Comparing total spent in unequal groups (lognormal distributed)

I have 100K customers from a population with a KPI name "spent" which is lognormal distributed.

The customers were split into 2 groups - 1st group - customers with an id ending with 0 - control 2nd group - customers with an id ending with 1-9 - treatment

The treatment group got 20 marketing campaigns during 2022. during 2021 no marketing campaign was made - for both groups.

When comparing the difference between the groups I can see 10% uplift in terms of total spent (after multiplying by 9 to overcome the size difference). The uplift is already exist in the groups even before the campaigns. This uplift is sourced to less then 0.1% of the customers - some of the customers spent a lot.

Does it make sense to compare the total spent in order to evaluate the effectiveness of the marketing campaigns? if not, why?

• Why would you multiply the observations in one group by 9 just because the other group is nine times as large? What kind of comparison between the two groups did you have in mind? What is the treatment you plan on applying to one group? Commented Jan 30, 2023 at 21:43
• I measure the total spent each group has made. The treatment group gets some marketing campaigns while the control group doesn't. Since I'm measuring a total spent and not average/median it's necessary to overcome to differences in the groups sizes (I can't change the groups allocation/size) Commented Jan 31, 2023 at 7:53
• Please edit the body of your question to add relevant information, rather than in comments. It's not clear whether you have performed the experiment or plan do to so. And you mention "some marketing campaigns" (plural), not "campaign". How many campaigns are there? Commented Jan 31, 2023 at 8:28
• If you only look at total spend, then the distribution is not all that relevant (except insofar as it makes total spend more variable). You are comparing only two data points. If that is what you want to do, then yes, you can scale total spend. Which is actually the precise same thing as calculating and comparing average spend in the two groups, which you would calculate by dividing each group's total spend by the number of individuals in each group. Commented Jan 31, 2023 at 10:04
• But you won't see that this is due to 0.1% of your customers if all you look at is total spend per group. That is why I believe that looking at total spend is too coarse. Your unit of measurement should be your separate customers. Commented Jan 31, 2023 at 19:35

A few things here:

The customers were split into 2 groups - 1st group - customers with an id ending with 0 - control 2nd group - customers with an id ending with 1-9 - treatment

This is not proper randomization. Probably fine for a one-experiment, but if you use this scheme in repeated experiments, then you will be testing systematic differences between those with an ID ending in 0, and everyone else. Its best to literally randomize using a pRNG or something. Additionally, by only putting users with an ID ending in 0 in the control, you've hurt yourself with respect to power. The most efficient designs are 50/50 designs. Aside from that...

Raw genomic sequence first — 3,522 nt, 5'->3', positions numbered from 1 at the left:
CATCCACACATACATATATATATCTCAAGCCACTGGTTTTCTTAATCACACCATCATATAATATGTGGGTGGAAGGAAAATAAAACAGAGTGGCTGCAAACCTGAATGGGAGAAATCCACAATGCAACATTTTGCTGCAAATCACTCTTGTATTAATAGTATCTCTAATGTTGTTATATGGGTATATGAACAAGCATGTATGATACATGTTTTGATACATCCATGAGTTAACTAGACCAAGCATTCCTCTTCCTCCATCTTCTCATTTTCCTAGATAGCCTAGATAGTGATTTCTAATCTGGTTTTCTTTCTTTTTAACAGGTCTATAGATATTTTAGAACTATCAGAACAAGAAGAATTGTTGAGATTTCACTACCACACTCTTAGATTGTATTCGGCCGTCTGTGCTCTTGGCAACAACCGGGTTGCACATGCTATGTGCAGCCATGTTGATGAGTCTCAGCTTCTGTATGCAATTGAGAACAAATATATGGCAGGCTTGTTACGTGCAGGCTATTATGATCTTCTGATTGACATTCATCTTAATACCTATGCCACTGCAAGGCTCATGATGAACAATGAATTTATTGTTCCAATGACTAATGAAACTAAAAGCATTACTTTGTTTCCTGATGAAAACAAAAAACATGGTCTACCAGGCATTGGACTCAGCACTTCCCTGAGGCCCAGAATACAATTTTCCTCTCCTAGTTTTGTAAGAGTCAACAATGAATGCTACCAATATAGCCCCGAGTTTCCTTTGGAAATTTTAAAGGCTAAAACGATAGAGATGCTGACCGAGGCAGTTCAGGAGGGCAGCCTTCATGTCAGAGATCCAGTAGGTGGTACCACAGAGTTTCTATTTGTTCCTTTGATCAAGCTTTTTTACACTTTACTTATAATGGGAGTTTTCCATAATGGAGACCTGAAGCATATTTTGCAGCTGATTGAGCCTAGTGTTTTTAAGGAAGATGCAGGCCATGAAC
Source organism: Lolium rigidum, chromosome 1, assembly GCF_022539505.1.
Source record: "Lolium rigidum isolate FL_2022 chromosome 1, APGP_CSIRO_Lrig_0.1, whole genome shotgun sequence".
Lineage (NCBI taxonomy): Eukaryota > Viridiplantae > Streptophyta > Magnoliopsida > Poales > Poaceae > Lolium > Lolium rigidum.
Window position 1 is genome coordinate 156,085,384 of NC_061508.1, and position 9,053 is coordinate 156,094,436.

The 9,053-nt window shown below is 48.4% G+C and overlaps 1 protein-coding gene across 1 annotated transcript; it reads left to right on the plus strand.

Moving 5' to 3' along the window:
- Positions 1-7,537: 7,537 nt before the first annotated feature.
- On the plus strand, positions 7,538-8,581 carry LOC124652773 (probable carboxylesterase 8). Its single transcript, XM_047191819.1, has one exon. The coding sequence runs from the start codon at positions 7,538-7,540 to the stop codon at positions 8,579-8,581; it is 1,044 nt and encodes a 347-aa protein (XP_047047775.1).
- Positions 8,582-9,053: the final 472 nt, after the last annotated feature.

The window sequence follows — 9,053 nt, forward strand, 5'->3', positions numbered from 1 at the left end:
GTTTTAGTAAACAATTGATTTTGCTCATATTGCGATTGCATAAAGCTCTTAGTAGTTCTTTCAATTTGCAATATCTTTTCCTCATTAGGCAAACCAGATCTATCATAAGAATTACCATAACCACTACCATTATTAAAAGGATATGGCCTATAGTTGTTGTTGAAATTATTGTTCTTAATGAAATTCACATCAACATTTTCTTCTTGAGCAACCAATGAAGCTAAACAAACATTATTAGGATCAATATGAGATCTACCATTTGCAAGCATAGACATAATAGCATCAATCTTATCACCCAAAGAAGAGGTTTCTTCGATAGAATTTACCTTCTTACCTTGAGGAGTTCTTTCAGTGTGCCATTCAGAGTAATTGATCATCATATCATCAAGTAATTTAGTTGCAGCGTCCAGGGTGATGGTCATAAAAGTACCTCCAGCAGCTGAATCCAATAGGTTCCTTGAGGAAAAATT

When comparing the difference between the groups I can see 10% uplift in terms of total spent (after multiplying by 9 to overcome the size difference).

I understand why you did this, and I think its a bad idea. The total amount spent is simply the product of the sample mean and the sample size. Since we know a lot about the sample mean, I think its better to analyze that.

The uplift is already exist in the groups even before the campaigns. This uplift is sourced to less then 0.1% of the customers - some of the customers spent a lot.

This is unsurprising to me, many types of comapnies have so called "whales": users who spend thousands of dollars and drive the majority of the revenue.

What I might suggest is that you use log spend instead. This can reign in the spend of whales so that OLS is other regression methods are more tenable. Then, you can use something like a difference in difference as seanv507 notes. However, if there are customers with spend=0 then this won't work for obvious reasons (and doing log 1 + spend doesn't give you valid estimates of the ATE either [1].

Does it make sense to compare the total spent in order to evaluate the effectiveness of the marketing campaigns? if not, why?

As I mentioned above, "No" because we know more about the properties of the mean and the mean is a rescaled total spend.

• Thanks for the helpful comment. I'll explain it a bit better - the method I described was already used in the organization. I understand it's not optimal (or even correct) and I need to explain and provide proof about why it's not optimal/correct (mainly because of the current numbers - an uplift for the treatment group means that the marketing campaigns are working). Once I explained the problems with the method - I'll be able to suggest a better method. Commented Feb 1, 2023 at 14:41